From: Chris Fairles (chris.fairles_at_[hidden])
Date: 2007-07-11 15:51:28
Just so we're clear, here's the descriptions of the extra
optimizations -O3 turns on.
Move branches with loop invariant conditions out of the loop, with
duplicates of the loop on both branches (modified according to result
of the condition).
So, for example:
for i = 0 ... 100
if (a > 0) f(i);
if (a > 0)
for i = 0..100
for i = 0..100
It doubles code which can be an issue for embedded platforms but
hopefully they're using -Os anyway. I can't conjure up a scenario
where this might cause code to run slower.
Integrate all simple functions into their callers. The compiler
heuristically decides which functions are simple enough to be worth
integrating in this way. If all calls to a given function are
integrated, and the function is declared static, then the function is
normally not output as assembler code in its own right.
Dependant on the hueristics of the compiler but inlining is not always
best for some functions. I think this has the greatest potential for
not being "safe" and/or slowing down code as opposed to making it
When -fgcse-after-reload is enabled, a redundant load elimination
pass is performed after reload. The purpose of this pass is to cleanup
Not clear what issues can arise with this one.
I as well opt for -O2 99% of the time and use a workaround (cxxflags)
to force -O2.
On 7/11/07, Jos Hickson <jos.hickson_at_[hidden]> wrote:
> I've trawled the GCC mailing list and found the following from 01/2007:
> Andreas Bogk <andreas_at_[hidden]> writes:
> > Then maybe it shouldn't be the default in autoconf. But wasn't -O3 the
> > set of optimizations considered potentially unsafe?
> No. -O3 is a set of optimizations which are useful for many program
> but which will cause a substantial number of programs to run slower.
> -O2 is a set of optimizations which we believe will make (almost) all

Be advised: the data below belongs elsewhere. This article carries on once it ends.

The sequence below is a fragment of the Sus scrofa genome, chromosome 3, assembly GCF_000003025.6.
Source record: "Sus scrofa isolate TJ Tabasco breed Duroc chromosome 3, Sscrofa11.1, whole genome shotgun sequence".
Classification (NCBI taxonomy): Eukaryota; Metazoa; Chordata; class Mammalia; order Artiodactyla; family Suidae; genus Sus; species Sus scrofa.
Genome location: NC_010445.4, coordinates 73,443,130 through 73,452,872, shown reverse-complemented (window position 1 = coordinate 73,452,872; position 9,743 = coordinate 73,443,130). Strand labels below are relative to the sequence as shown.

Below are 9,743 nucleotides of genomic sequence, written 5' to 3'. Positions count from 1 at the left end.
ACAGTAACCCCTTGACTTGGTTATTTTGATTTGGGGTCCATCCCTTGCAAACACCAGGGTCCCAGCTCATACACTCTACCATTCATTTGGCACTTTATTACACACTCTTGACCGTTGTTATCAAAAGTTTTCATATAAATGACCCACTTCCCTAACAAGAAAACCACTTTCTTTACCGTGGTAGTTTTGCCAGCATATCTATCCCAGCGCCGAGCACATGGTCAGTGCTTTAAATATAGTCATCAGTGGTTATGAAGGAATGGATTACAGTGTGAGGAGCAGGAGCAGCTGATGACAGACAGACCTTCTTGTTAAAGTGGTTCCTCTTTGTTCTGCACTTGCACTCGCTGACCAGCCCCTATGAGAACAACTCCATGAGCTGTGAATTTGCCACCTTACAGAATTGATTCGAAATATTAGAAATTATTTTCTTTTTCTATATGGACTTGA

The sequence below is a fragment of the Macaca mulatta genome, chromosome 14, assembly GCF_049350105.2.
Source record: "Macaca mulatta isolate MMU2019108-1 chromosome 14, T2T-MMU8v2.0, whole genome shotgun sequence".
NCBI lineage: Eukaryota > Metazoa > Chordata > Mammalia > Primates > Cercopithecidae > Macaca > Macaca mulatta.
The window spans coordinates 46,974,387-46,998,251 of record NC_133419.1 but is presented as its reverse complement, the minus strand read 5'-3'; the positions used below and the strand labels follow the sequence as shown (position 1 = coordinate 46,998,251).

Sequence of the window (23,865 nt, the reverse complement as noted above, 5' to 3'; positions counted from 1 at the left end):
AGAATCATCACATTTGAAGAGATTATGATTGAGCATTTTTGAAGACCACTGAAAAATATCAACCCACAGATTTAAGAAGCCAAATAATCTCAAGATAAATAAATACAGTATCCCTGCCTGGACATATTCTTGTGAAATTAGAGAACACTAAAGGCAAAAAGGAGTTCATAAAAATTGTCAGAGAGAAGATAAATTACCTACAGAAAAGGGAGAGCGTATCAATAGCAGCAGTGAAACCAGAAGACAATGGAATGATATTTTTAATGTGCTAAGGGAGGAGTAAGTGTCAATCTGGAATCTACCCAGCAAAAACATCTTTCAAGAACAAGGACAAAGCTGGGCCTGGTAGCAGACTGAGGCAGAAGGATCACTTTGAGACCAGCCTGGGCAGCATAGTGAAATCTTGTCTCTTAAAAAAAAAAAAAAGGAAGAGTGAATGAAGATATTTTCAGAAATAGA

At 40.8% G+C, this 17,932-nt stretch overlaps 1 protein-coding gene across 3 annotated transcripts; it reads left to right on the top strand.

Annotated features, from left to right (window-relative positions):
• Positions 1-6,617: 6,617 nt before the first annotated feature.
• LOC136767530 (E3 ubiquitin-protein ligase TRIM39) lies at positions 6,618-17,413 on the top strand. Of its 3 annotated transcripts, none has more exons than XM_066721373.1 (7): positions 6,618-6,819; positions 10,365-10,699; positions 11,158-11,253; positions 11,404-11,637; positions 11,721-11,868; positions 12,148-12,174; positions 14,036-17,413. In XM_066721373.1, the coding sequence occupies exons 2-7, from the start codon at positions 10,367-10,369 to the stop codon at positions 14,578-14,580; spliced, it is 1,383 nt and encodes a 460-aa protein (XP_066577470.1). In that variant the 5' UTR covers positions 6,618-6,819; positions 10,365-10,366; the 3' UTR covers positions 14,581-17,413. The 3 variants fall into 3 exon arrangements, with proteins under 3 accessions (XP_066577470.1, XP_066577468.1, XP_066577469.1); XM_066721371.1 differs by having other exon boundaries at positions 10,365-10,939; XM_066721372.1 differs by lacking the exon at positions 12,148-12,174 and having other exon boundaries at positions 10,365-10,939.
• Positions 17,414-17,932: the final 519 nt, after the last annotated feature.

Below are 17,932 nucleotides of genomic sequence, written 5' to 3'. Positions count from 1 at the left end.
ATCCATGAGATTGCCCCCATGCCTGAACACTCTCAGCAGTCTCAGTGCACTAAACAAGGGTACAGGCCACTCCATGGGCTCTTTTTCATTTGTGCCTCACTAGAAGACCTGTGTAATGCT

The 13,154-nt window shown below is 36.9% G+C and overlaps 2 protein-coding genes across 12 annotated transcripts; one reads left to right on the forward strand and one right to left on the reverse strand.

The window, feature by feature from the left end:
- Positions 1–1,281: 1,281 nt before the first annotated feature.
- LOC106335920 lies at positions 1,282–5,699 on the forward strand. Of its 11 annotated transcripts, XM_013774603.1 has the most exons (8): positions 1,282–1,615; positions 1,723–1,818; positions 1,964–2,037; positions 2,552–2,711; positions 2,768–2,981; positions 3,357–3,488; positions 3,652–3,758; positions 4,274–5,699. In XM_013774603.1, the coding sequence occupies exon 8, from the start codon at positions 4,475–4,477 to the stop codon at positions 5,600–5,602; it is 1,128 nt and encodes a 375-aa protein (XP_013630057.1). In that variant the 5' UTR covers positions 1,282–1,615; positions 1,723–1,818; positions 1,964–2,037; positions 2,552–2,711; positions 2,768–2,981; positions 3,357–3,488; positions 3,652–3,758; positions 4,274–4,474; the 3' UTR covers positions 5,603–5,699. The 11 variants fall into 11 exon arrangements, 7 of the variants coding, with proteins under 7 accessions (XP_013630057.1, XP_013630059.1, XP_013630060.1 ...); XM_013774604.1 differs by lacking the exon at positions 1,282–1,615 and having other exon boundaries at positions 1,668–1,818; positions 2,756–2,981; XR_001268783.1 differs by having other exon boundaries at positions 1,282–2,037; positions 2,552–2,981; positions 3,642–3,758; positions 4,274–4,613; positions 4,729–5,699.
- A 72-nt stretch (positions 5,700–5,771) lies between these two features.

> programs run faster. -O1 also makes (almost) all programs run faster.
> The difference between -O1 and -O2 is that it takes longer to run the
> compiler with -O2.
> gcc never enables unsafe optimizations except by explicit request via
> -f options (e.g., -ffast-math), where "unsafe" is defined as
> "violating the language standard."
> This is from http://gcc.gnu.org/ml/gcc/2007-01/msg01095.html. So, I
> am mistaken in my belief and apologies for that. However, here we
> have had problems with the inlining turned on by O3 even in a very
> simple program that I don't have to hand right now though this
> particular problem at least may well be a GCC bug, we're not sure yet.
> However, it is interesting to note that the author of the response
> above says that -O3 "will cause a substantial number of programs to
> run slower." How "official" this statement is, I don't know.
> On 11/07/07, Dean Michael Berris <mikhailberis_at_[hidden]> wrote:
> > On 7/11/07, Jos Hickson <jos.hickson_at_[hidden]> wrote:
> > > [snip]
> > > >
> > > > > One thing I was wonder was why -O3 is the default as that is usually
> > > > > considered a bit risky?
> > > >
> > > > Is it? I'm not aware of that.
> > > >
> > >
> > > To quote from the Gentoo Linux "Safe CFLAGS" page
> > > (http://gentoo-wiki.com/Safe_Cflags) as an example:
> > >
> > > <quote>
> > > Note that -O2 is regarded as safer than "-O3", and "-O3" can often be
> > > a counter-productive attempt at optimization.
> > > </quote>
> > >
> > Any particular reason why this would be the case? How is "safety"
> > defined in this manner? Does conservative optimization mean safer?
> > --
> > Dean Michael C. Berris
> > http://cplusplus-soup.blogspot.com/
> > mikhailberis AT gmail DOT com
> > +63 928 7291459
> > _______________________________________________
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